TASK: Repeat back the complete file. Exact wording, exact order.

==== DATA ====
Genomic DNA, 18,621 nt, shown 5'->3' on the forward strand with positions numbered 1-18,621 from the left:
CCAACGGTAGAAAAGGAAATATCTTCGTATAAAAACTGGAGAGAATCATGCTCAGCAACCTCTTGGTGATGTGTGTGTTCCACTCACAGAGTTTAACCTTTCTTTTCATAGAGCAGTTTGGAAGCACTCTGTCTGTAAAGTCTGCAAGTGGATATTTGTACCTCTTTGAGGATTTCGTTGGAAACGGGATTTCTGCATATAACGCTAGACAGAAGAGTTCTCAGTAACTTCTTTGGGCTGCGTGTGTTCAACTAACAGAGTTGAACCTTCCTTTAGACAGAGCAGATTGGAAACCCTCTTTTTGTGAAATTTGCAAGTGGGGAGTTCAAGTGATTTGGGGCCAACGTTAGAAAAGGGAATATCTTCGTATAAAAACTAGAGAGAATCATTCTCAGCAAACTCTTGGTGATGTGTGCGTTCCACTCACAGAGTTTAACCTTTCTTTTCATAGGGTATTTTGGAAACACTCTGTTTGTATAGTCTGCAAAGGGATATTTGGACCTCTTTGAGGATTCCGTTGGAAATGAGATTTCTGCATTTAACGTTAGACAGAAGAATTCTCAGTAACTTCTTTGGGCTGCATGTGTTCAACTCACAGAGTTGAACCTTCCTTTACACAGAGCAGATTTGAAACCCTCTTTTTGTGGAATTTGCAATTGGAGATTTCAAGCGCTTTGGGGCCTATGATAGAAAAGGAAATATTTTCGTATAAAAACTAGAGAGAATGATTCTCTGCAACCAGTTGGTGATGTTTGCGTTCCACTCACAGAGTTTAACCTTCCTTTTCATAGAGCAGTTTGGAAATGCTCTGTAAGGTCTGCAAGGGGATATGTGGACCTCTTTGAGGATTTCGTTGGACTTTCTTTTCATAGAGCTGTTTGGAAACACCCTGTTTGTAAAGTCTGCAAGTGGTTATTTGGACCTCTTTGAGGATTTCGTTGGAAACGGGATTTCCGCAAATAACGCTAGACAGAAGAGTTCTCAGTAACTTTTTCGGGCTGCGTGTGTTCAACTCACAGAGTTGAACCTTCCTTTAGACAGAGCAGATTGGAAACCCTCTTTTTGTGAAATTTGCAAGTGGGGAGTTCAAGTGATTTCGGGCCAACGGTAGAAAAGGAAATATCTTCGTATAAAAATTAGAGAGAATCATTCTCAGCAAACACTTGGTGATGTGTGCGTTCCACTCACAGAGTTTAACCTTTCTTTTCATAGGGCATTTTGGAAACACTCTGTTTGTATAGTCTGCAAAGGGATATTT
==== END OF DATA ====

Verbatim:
Genomic DNA, 18,621 nt, shown 5'->3' on the forward strand with positions numbered 1-18,621 from the left:
CCAACGGTAGAAAAGGAAATATCTTCGTATAAAAACTGGAGAGAATCATGCTCAGCAACCTCTTGGTGATGTGTGTGTTCCACTCACAGAGTTTAACCTTTCTTTTCATAGAGCAGTTTGGAAGCACTCTGTCTGTAAAGTCTGCAAGTGGATATTTGTACCTCTTTGAGGATTTCGTTGGAAACGGGATTTCTGCATATAACGCTAGACAGAAGAGTTCTCAGTAACTTCTTTGGGCTGCGTGTGTTCAACTAACAGAGTTGAACCTTCCTTTAGACAGAGCAGATTGGAAACCCTCTTTTTGTGAAATTTGCAAGTGGGGAGTTCAAGTGATTTGGGGCCAACGTTAGAAAAGGGAATATCTTCGTATAAAAACTAGAGAGAATCATTCTCAGCAAACTCTTGGTGATGTGTGCGTTCCACTCACAGAGTTTAACCTTTCTTTTCATAGGGTATTTTGGAAACACTCTGTTTGTATAGTCTGCAAAGGGATATTTGGACCTCTTTGAGGATTCCGTTGGAAATGAGATTTCTGCATTTAACGTTAGACAGAAGAATTCTCAGTAACTTCTTTGGGCTGCATGTGTTCAACTCACAGAGTTGAACCTTCCTTTACACAGAGCAGATTTGAAACCCTCTTTTTGTGGAATTTGCAATTGGAGATTTCAAGCGCTTTGGGGCCTATGATAGAAAAGGAAATATTTTCGTATAAAAACTAGAGAGAATGATTCTCTGCAACCAGTTGGTGATGTTTGCGTTCCACTCACAGAGTTTAACCTTCCTTTTCATAGAGCAGTTTGGAAATGCTCTGTAAGGTCTGCAAGGGGATATGTGGACCTCTTTGAGGATTTCGTTGGACTTTCTTTTCATAGAGCTGTTTGGAAACACCCTGTTTGTAAAGTCTGCAAGTGGTTATTTGGACCTCTTTGAGGATTTCGTTGGAAACGGGATTTCCGCAAATAACGCTAGACAGAAGAGTTCTCAGTAACTTTTTCGGGCTGCGTGTGTTCAACTCACAGAGTTGAACCTTCCTTTAGACAGAGCAGATTGGAAACCCTCTTTTTGTGAAATTTGCAAGTGGGGAGTTCAAGTGATTTCGGGCCAACGGTAGAAAAGGAAATATCTTCGTATAAAAATTAGAGAGAATCATTCTCAGCAAACACTTGGTGATGTGTGCGTTCCACTCACAGAGTTTAACCTTTCTTTTCATAGGGCATTTTGGAAACACTCTGTTTGTATAGTCTGCAAAGGGATATTT